By Jay A. Fernandez | Indiewire September 10, 2012 at 11:19AM
In the days before the festival kicked off, many involved in the Toronto market predicted a very active acquisitions scene. So far that's been playing itself out, even if the buys have been mostly smaller grabs for low-hanging fruit, with more than a dozen deals being nailed down for films both in the program and out during the first few days.
Focus Features and Dimension Films have made the two highest-profile acquisitions of Toronto thus far. Focus secured U.S. rights to Derek Cianfrance’s highly anticipated drama “The Place Beyond the Pines” Sunday in predictably competitive bidding. Reviews for Cianfrance’s follow-up to “Blue Valentine” have been especially strong, and the returning presence of that film’s star, Ryan Gosling, was a preemptive magnet for eager buyers. CAA, which reps the writer-director, and WME Global repped the sale.
Focus has been very consistent on the festival circuit lately, typically leaving each fest with just a single film, such as “The Kids Are All Right,” “Pariah” and “For a Good Time, Call…” at the previous three Sundance Film Festivals. “Pines” is a good bet for them since it also stars rising star Bradley Cooper, though, anecdotally, critics are complaining about a planned 2013 release date for the film. That’s a good sign, since it indicates demand for another Gosling appearance on the big screen by the end of the year.
But Focus already has a packed fall, with “Anna Karenina” and “Hyde Park on Hudson” yet to open, and it will be pushing both for awards, along with Cannes and box office darling “Moonrise Kingdom” and Laika’s animated “ParaNorman.” There’s just no room for another campaign in there for a specialty division with a limited budget.
Yet Gosling has a gap and now won’t have been on screens at all in 2012. The first half of next year, however, is jammed with him: Warner Bros.’ “Gangster Squad” (which got bumped out of 2012 for reshoots following the terrible Colorado theaters murders), RADiUS-TWC’s “Only God Forgives” and the next Terrence Malick project are lined up for January, March and July, respectively. So unless Focus changes its mind to push for a release this year, moviegoers eager for “Pines” aren’t going to see it for a while, perhaps a fall 2013 opening to set up an awards run.
On Friday, Dimension jumped early on the Eli Roth-produced “Aftershock,” which is playing in Toronto’s Midnight Madness section. The $2-million deal gives the sleepy company a much-needed potential low-key surprise that would be a nice change from its uninspired homegrown films. CAA repped the sale on the film, which was co-written and directed by promising Chilean-born filmmaker Nicolas Lopez.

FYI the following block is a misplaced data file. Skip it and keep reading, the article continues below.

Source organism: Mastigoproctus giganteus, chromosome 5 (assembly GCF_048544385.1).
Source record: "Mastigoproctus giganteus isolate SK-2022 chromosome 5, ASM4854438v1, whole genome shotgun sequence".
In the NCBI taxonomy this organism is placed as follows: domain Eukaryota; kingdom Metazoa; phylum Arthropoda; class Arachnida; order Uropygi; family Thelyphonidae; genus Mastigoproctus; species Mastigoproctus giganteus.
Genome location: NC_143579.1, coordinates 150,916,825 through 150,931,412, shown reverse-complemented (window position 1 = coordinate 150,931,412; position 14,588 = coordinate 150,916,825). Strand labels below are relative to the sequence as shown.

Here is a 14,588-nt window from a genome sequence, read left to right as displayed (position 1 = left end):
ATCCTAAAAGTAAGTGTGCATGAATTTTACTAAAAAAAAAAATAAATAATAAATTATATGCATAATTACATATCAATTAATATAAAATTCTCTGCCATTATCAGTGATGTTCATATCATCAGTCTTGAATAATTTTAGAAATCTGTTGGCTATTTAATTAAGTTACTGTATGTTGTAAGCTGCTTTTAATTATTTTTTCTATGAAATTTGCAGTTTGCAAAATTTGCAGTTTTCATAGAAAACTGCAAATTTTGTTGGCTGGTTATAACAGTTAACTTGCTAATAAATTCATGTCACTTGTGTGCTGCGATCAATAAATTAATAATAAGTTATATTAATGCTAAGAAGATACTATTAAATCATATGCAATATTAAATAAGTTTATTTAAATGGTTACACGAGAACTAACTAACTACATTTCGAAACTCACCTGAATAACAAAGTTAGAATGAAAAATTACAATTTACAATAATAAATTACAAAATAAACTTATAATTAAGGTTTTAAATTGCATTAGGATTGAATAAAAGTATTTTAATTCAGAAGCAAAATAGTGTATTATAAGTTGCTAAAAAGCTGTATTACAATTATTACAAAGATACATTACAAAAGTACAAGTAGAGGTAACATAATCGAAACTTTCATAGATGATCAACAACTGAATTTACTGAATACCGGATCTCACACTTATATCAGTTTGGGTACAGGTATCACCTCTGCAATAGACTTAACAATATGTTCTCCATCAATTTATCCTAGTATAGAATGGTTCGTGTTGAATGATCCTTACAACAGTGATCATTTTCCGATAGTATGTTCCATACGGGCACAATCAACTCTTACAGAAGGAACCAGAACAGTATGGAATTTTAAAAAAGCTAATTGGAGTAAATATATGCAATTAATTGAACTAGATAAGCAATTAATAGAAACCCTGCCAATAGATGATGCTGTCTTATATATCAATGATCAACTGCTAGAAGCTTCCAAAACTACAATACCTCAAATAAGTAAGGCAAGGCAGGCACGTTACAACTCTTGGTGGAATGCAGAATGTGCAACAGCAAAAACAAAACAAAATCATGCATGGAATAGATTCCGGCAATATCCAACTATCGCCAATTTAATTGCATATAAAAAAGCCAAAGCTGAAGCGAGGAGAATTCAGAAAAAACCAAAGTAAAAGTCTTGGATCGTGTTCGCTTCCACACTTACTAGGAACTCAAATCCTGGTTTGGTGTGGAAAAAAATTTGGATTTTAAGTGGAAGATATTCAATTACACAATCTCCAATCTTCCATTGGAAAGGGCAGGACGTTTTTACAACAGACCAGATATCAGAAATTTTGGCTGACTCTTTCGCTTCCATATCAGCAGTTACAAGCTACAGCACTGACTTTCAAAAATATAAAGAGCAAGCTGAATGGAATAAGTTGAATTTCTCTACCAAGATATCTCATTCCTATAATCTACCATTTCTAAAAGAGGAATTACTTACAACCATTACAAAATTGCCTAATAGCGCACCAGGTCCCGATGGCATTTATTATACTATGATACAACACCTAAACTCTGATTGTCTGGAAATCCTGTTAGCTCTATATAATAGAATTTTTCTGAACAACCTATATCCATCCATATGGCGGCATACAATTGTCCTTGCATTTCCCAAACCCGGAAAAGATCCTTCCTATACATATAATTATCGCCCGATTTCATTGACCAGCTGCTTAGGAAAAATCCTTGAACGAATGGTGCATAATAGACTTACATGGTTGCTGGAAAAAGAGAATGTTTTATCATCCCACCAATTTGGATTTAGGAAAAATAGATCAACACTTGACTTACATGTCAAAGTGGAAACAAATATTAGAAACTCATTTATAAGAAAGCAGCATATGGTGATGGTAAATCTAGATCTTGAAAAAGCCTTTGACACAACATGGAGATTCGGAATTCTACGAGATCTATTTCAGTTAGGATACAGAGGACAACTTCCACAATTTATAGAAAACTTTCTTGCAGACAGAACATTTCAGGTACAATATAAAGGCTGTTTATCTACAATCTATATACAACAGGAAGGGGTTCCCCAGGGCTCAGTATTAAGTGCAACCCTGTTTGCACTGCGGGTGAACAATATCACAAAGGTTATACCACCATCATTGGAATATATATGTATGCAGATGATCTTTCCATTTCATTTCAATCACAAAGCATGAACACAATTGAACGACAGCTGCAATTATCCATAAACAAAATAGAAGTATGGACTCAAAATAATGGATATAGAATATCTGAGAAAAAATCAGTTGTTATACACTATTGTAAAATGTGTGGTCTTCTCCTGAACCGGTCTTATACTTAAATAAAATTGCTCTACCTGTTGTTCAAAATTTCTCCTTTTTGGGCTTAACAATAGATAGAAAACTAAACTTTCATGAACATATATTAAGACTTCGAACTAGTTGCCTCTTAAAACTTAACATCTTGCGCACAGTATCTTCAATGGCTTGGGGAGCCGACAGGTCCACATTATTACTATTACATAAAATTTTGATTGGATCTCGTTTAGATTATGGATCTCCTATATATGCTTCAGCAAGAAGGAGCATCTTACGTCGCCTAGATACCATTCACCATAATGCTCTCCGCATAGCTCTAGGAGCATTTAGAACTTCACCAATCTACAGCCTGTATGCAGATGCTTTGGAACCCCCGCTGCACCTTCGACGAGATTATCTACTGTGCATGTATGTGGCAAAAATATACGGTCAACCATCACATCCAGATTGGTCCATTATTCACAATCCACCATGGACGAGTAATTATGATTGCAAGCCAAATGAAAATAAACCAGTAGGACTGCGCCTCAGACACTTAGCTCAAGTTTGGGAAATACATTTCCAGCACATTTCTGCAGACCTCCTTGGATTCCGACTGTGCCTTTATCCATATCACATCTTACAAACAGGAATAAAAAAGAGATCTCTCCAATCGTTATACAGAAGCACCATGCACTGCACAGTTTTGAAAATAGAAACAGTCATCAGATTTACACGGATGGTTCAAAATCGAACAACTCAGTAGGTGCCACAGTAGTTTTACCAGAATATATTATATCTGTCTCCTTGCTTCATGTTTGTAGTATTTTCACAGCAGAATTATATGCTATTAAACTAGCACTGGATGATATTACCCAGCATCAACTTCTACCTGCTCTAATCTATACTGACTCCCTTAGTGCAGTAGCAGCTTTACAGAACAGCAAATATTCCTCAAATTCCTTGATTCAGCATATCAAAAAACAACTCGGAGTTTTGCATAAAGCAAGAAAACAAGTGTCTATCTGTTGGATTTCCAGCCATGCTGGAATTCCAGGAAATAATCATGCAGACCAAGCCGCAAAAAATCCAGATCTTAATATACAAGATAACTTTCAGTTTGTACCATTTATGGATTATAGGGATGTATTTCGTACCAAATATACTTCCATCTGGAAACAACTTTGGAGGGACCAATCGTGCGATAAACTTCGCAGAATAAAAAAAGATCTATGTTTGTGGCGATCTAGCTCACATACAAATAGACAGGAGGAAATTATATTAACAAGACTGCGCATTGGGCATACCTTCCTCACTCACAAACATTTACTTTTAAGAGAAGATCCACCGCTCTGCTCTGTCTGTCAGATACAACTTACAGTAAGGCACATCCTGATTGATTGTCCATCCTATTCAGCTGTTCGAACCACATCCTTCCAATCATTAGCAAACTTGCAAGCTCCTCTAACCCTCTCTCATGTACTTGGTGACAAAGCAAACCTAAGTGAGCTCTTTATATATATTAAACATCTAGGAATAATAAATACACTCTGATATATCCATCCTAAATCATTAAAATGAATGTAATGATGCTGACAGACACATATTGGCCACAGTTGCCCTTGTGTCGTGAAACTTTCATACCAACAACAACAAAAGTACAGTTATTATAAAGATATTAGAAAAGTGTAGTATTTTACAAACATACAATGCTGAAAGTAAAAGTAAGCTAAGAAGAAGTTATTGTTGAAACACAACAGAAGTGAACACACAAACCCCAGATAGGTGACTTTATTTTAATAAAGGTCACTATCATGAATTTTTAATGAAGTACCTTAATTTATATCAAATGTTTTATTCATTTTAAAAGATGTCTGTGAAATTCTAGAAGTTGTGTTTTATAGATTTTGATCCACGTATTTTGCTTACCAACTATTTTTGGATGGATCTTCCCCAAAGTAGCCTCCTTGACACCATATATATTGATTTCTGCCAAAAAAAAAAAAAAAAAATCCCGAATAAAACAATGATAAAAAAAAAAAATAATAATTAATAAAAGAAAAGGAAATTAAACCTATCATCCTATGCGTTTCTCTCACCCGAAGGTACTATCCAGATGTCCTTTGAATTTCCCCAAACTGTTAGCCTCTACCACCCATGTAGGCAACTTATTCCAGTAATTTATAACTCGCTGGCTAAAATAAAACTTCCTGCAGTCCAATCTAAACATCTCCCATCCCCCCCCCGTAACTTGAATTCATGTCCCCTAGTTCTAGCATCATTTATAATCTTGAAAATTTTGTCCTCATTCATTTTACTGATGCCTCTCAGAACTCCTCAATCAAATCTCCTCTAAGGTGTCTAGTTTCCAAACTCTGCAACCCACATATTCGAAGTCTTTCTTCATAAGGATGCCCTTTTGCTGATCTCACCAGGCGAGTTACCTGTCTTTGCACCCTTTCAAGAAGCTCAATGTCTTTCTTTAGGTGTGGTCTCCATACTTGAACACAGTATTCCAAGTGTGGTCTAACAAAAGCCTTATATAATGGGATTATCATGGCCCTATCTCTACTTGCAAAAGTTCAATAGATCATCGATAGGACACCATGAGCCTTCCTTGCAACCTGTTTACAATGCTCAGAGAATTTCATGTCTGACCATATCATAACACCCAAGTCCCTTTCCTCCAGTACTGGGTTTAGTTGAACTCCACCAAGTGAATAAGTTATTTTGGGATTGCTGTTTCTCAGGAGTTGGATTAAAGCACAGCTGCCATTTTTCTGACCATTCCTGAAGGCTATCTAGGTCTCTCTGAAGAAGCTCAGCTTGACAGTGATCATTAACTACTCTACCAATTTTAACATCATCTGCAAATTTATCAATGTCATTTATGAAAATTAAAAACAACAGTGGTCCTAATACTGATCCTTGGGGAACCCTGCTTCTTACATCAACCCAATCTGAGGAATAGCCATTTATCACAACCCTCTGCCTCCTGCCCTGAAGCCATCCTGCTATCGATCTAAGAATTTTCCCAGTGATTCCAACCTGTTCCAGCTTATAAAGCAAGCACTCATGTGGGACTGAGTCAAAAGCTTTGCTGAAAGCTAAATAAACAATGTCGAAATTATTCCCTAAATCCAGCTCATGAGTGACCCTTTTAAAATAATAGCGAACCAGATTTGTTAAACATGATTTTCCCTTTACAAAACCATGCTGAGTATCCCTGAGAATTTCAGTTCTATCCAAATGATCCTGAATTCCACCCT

Smaller domestic acquisitions by Outsource Media Group (Mike Newell’s “Great Expectations”), Anchor Bay Films (Billy Bob Thornton’s “Jayne Mansfield’s Car”), MPI Pictures (Claude Miller’s “Therese Desqueyroux”), Film Movement (Catherine Corsini’s “Three Worlds”), Well Go USA (Jin-ho Hur’s “Dangerous Liaisons”), Paladin and 108 Media (Michel Gondry’s “The We and the I”), The Cinema Guild (Lucien Castaing-Taylor and Verena Paravel’s “Leviathan”) and Strand Releasing (Ulrich Seidl’s “Paradise: Love”) peppered the opening days of the market. Many of those films had screened already at Berlin, Cannes or other festivals.
The Weinstein Co., which released “Blue Valentine” in 2010, went hard after Cianfrance’s “Pines,” and is surely looking for another high-profile title to take home. Sony Pictures Classics, which grabbed Robert Redford’s “The Company You Keep” out of Venice, may yet be open to more, while Lionsgate, Relativity, FilmDistrict and last year’s surprise CBS Films, which lunged for “Salmon Fishing in the Yemen” in 2011, are eyeing the landscape closely. (FilmDistrict bought U.S. rights to the Spike Lee-directed non-program title "Oldboy" late last week.)
Among the films attracting strong buzz before the Venice-Telluride-Toronto triumverate launched that still need U.S. distribution are Sally Potter’s well-received “Ginger and Rosa” (Cinetic selling); Malick’s “To the Wonder” (CAA); Noah Baumbauch’s “Frances Ha” (UTA); Brian De Palma’s “Passion” (ICM Partners); Joss Whedon’s “Much Ado About Nothing” (CAA); Deepa Mehta’s “Midnight’s Children” (FilmNation); Peter Webber’s “Emperor” with Tommy Lee Jones and Matthew Fox (CAA); Stuart Blumberg’s “Thanks for Sharing,” with Gwyneth Paltrow and Mark Ruffalo (WME, UTA); Mira Nair’s “The Reluctant Fundamentalist” (Cinetic); Dante Ariola’s “Arthur Newman,” with Colin Firth and Emily Blunt (CAA, UTA); Shari Springer Berman and Robert Pulcini’s Kristen Wiig comedy “Imogene” (UTA); Neil Jordan’s “Byzantium” (WME, CAA); and Andrew Adamson’s “Mr. Pip,” starring Hugh Laurie (UTA). Several have had premieres at Telluride and Venice, but a few, such as “Arthur Newman,” are awaiting their first public showings at Toronto.
By Tuesday, specialty houses IFC Films/Sundance Selects, Magnolia Pictures, Oscilloscope Laboratories, Millennium Entertainment and RADiUS-TWC should begin picking off titles, while new players Exclusive Releasing and A24 have yet to make a mark at Toronto (A24 picked up “A Glimpse Inside the Mind of Charles Swan III” before the festival began). Domestic deals for all of these films are a strong bet, though only a few may close them while the festival is still underway.
Regardless, with the wide array of specialty distributors and methods of release now available, the Toronto market should result in plenty of films finding new homes.